Muhammadu Sanusi II, emir of Kano, says one of his daughters wants to succeed him as the second most ranked Muslim leader in Nigeria.
Sanusi said this in an interview with Financial Times at his Kano residence.
“My daughter wants to be the next emir of Kano, and she’s disappointed I’ve not yet appointed a woman to the Kano emirate council,” Sanusi said.
A father of some female children, the ex-governor of the Central Bank of Nigeria (CBN) did not disclose the identity of the particular daughter.
In April 2017, the monarch sent Shahida, one of his daughters, to represent him at the first annual Chibok Girls lecture.
It was the first time a woman would represent an emir. This sparked reactions in the north.
In a video message played at the BBOG lecture, Sanusi said his children were more radical than him.
“Those who are opposed to my views or think I am a problem have a much bigger problem to deal with in the next generation of the Sanusis. They are far more radical, they are far more progressive, they far more committed and they are far more fearless,” he said.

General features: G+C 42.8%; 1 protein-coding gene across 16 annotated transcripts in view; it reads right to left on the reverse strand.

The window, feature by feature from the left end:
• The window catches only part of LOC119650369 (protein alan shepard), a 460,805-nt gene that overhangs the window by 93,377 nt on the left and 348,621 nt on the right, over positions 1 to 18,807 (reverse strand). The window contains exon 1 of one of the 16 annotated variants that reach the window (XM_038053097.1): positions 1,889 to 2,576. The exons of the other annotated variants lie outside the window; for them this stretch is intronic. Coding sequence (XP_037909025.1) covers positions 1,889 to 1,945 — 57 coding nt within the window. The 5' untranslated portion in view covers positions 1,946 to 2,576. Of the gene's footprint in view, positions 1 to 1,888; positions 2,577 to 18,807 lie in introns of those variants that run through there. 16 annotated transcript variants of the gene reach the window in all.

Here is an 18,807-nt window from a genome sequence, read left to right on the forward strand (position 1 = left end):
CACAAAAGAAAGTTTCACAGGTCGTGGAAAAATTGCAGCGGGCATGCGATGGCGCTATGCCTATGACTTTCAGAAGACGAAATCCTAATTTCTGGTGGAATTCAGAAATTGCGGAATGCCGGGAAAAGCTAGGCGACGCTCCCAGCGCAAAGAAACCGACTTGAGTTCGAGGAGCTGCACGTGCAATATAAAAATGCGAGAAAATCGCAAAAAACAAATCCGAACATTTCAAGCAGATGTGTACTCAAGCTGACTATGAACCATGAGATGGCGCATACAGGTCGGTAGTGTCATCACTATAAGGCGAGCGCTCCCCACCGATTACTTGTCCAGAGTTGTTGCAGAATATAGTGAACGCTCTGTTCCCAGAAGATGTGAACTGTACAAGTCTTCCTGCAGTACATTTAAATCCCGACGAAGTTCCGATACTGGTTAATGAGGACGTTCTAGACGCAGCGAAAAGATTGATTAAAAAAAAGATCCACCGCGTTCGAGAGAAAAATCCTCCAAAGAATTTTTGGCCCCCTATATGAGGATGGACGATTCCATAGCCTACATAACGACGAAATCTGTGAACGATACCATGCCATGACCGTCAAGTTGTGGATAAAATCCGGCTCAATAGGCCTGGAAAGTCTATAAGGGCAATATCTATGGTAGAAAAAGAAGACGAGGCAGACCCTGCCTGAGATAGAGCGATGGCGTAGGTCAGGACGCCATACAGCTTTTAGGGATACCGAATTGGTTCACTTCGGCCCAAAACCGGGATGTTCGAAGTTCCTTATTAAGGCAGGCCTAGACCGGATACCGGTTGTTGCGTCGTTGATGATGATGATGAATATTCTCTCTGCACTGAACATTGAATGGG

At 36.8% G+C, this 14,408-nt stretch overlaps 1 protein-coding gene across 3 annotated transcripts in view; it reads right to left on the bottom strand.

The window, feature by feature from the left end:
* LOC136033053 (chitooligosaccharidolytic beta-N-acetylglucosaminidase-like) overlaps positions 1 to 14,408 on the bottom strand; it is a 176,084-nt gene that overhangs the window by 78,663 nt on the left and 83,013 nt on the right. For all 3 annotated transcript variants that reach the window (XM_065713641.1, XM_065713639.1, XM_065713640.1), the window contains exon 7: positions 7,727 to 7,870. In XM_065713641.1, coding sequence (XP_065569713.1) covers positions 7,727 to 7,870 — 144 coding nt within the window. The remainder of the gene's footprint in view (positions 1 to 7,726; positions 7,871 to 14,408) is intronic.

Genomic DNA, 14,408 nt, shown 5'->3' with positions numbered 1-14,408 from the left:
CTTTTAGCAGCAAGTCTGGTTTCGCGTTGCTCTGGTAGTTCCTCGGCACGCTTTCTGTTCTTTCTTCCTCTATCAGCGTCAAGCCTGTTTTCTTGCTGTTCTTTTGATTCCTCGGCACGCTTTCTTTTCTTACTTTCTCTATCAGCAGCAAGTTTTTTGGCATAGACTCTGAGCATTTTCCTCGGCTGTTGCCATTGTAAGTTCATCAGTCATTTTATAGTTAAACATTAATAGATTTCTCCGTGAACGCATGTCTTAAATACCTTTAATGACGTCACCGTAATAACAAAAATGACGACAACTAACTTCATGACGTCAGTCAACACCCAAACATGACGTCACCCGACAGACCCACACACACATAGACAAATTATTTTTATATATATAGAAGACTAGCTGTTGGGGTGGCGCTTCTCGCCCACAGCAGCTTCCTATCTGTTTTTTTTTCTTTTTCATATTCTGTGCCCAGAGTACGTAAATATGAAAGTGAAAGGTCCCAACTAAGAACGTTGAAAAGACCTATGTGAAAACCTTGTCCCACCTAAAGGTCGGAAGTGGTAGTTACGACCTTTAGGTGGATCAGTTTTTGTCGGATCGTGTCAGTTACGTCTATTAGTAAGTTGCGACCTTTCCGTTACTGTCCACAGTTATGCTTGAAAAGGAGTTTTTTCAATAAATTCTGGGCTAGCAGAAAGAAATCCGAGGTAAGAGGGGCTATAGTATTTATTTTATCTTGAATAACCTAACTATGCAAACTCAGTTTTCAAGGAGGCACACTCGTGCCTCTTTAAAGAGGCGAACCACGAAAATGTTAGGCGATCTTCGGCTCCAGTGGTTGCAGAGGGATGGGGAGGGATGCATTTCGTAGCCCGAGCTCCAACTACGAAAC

Asked if his daughter could be the emir, he said: “It’s got to be incremental, without necessarily turning the society on its head,” adding that perhaps his granddaughter or great-granddaughter could take the position.
“That is the greatest challenge for us. How are you a custodian of a legacy, of a history, of a culture? And how do you also serve as a guide as that culture navigates its way in a modern world?” he asked.
Speaking on the $20 billion allegations of fraud he made before he was suspended as the governor of the apex bank, Sanusi said the money remains “unaccounted for and is never going to be found in one place”.
“The thing about the ‘missing billions’ is you’re never going to find them in one place,” he said, explaining that much of the money was dissipated in complex arbitrage, invoice and subsidy scams.
Sanusi said the clashes between herdsmen and farmers “is a one-sided account”, adding that “villagers have slaughtered hundreds of Fulani without attracting the same opprobrium”.
“Herdsmen have been pushed by the effects of global warming to look for pasture, while their traditional grazing routes have been colonised by settled farmers,” he said.